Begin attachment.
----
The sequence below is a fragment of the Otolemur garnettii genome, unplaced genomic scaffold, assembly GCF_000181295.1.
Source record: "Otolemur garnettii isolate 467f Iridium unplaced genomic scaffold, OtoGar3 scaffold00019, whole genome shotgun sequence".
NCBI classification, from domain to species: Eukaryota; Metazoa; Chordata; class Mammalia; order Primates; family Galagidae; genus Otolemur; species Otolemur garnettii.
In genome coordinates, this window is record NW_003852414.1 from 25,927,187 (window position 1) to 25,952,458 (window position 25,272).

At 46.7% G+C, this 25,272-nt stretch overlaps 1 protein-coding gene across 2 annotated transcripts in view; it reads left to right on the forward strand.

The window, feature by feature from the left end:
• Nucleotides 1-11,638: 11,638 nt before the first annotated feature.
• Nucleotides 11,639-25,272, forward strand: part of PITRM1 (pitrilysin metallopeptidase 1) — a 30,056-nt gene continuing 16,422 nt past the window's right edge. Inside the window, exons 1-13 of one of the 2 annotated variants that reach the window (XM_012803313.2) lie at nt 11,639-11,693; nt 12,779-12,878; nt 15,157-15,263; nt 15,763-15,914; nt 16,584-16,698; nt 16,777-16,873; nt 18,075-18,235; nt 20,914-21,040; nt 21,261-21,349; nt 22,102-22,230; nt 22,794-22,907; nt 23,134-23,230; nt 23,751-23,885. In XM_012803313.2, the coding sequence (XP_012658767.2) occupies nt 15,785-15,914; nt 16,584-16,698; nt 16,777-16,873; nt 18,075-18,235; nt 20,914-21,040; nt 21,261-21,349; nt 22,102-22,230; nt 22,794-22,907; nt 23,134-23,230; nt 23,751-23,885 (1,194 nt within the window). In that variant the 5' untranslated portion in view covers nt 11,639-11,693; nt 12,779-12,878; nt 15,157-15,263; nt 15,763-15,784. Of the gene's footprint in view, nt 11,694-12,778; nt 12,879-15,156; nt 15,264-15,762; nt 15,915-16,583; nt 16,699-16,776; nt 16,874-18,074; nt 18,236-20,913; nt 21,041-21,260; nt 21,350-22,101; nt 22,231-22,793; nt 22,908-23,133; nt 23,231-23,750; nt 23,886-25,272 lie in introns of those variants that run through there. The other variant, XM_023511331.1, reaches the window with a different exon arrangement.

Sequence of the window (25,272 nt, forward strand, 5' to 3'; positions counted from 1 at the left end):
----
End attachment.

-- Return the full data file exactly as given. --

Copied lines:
The sequence below is a fragment of the Otolemur garnettii genome, unplaced genomic scaffold, assembly GCF_000181295.1.
Source record: "Otolemur garnettii isolate 467f Iridium unplaced genomic scaffold, OtoGar3 scaffold00019, whole genome shotgun sequence".
NCBI classification, from domain to species: Eukaryota; Metazoa; Chordata; class Mammalia; order Primates; family Galagidae; genus Otolemur; species Otolemur garnettii.
In genome coordinates, this window is record NW_003852414.1 from 25,927,187 (window position 1) to 25,952,458 (window position 25,272).

At 46.7% G+C, this 25,272-nt stretch overlaps 1 protein-coding gene across 2 annotated transcripts in view; it reads left to right on the forward strand.

The window, feature by feature from the left end:
• Nucleotides 1-11,638: 11,638 nt before the first annotated feature.
• Nucleotides 11,639-25,272, forward strand: part of PITRM1 (pitrilysin metallopeptidase 1) — a 30,056-nt gene continuing 16,422 nt past the window's right edge. Inside the window, exons 1-13 of one of the 2 annotated variants that reach the window (XM_012803313.2) lie at nt 11,639-11,693; nt 12,779-12,878; nt 15,157-15,263; nt 15,763-15,914; nt 16,584-16,698; nt 16,777-16,873; nt 18,075-18,235; nt 20,914-21,040; nt 21,261-21,349; nt 22,102-22,230; nt 22,794-22,907; nt 23,134-23,230; nt 23,751-23,885. In XM_012803313.2, the coding sequence (XP_012658767.2) occupies nt 15,785-15,914; nt 16,584-16,698; nt 16,777-16,873; nt 18,075-18,235; nt 20,914-21,040; nt 21,261-21,349; nt 22,102-22,230; nt 22,794-22,907; nt 23,134-23,230; nt 23,751-23,885 (1,194 nt within the window). In that variant the 5' untranslated portion in view covers nt 11,639-11,693; nt 12,779-12,878; nt 15,157-15,263; nt 15,763-15,784. Of the gene's footprint in view, nt 11,694-12,778; nt 12,879-15,156; nt 15,264-15,762; nt 15,915-16,583; nt 16,699-16,776; nt 16,874-18,074; nt 18,236-20,913; nt 21,041-21,260; nt 21,350-22,101; nt 22,231-22,793; nt 22,908-23,133; nt 23,231-23,750; nt 23,886-25,272 lie in introns of those variants that run through there. The other variant, XM_023511331.1, reaches the window with a different exon arrangement.

Sequence of the window (25,272 nt, forward strand, 5' to 3'; positions counted from 1 at the left end):